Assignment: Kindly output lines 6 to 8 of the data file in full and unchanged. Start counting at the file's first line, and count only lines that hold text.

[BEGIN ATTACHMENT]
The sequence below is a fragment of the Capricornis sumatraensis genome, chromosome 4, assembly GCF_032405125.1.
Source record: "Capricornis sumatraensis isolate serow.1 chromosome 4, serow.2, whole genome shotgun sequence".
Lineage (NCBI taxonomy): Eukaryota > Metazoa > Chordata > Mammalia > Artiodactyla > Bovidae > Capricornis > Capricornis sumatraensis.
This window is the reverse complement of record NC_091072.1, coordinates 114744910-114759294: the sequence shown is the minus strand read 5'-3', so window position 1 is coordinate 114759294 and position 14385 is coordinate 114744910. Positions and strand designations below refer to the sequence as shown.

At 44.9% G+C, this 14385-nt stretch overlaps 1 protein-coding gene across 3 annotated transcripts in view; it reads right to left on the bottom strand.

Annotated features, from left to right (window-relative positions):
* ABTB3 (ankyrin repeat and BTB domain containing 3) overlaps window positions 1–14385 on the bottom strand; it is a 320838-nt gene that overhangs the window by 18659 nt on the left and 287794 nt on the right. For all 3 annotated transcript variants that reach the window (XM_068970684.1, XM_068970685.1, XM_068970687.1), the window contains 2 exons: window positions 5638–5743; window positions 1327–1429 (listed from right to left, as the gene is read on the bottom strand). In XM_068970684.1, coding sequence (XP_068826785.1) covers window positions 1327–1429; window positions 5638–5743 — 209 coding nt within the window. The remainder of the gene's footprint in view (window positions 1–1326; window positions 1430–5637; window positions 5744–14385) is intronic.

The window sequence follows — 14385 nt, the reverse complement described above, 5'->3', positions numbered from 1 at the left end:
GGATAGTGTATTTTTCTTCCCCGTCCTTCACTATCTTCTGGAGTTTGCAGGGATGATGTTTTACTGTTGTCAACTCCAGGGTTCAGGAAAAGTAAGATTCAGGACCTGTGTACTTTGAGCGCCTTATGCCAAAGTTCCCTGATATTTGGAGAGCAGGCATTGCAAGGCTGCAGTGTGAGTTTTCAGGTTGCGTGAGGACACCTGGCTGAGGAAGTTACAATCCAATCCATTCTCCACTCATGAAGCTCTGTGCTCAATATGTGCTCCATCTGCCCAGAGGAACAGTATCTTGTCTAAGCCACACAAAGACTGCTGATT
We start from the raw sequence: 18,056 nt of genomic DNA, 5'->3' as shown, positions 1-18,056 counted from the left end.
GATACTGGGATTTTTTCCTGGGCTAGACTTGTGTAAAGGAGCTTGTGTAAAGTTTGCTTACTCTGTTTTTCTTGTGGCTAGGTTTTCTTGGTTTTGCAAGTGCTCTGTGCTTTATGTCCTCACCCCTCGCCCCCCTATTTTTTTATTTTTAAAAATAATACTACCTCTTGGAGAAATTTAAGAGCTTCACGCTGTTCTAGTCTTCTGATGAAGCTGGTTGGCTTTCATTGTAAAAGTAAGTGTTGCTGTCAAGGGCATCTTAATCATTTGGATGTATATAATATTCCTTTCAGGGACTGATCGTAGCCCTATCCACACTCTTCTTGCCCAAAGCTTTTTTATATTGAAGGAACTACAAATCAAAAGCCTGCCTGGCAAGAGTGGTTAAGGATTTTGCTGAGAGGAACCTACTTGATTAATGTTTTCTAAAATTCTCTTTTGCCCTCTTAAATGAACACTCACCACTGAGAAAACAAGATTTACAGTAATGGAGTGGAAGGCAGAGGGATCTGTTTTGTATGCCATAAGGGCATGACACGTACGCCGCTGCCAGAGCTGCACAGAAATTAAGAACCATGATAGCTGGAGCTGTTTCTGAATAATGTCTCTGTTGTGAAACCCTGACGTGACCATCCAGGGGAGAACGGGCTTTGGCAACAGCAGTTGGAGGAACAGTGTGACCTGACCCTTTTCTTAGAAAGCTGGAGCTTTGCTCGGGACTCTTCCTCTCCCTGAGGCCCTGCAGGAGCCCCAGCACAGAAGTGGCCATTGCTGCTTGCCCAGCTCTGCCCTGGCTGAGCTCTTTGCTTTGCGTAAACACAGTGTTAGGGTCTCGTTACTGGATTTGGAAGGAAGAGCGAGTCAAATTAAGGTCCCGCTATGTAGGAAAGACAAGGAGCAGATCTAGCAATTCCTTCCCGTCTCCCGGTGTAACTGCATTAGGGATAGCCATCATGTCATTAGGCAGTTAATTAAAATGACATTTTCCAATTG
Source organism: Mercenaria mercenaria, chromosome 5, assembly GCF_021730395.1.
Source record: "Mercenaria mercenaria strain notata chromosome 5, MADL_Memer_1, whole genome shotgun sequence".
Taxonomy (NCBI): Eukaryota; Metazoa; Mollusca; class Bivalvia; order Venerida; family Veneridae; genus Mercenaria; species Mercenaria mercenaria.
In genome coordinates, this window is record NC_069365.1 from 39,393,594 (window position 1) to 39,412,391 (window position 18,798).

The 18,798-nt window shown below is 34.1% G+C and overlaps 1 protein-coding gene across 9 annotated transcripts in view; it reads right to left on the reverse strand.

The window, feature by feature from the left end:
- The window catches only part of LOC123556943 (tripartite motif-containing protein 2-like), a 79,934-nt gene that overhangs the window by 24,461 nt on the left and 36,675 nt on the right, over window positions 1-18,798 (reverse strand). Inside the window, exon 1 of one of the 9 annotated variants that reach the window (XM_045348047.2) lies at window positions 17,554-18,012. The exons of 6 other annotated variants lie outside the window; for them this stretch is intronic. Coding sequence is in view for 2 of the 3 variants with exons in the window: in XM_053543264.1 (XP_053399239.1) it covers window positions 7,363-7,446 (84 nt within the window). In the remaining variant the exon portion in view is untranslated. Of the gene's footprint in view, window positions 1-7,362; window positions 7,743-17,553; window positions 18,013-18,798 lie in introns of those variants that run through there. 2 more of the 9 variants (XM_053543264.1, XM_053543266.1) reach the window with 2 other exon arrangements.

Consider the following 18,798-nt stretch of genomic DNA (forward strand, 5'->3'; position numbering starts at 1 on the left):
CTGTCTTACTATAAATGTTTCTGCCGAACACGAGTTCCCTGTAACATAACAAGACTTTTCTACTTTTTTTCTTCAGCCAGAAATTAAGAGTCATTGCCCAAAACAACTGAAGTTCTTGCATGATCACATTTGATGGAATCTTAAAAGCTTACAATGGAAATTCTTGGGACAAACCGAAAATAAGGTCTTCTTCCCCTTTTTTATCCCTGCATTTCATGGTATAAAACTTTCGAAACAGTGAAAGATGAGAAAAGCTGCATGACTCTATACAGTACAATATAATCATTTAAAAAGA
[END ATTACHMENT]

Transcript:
Annotated features, from left to right (window-relative positions):
* ABTB3 (ankyrin repeat and BTB domain containing 3) overlaps window positions 1–14385 on the bottom strand; it is a 320838-nt gene that overhangs the window by 18659 nt on the left and 287794 nt on the right. For all 3 annotated transcript variants that reach the window (XM_068970684.1, XM_068970685.1, XM_068970687.1), the window contains 2 exons: window positions 5638–5743; window positions 1327–1429 (listed from right to left, as the gene is read on the bottom strand). In XM_068970684.1, coding sequence (XP_068826785.1) covers window positions 1327–1429; window positions 5638–5743 — 209 coding nt within the window. The remainder of the gene's footprint in view (window positions 1–1326; window positions 1430–5637; window positions 5744–14385) is intronic.

The window sequence follows — 14385 nt, the reverse complement described above, 5'->3', positions numbered from 1 at the left end: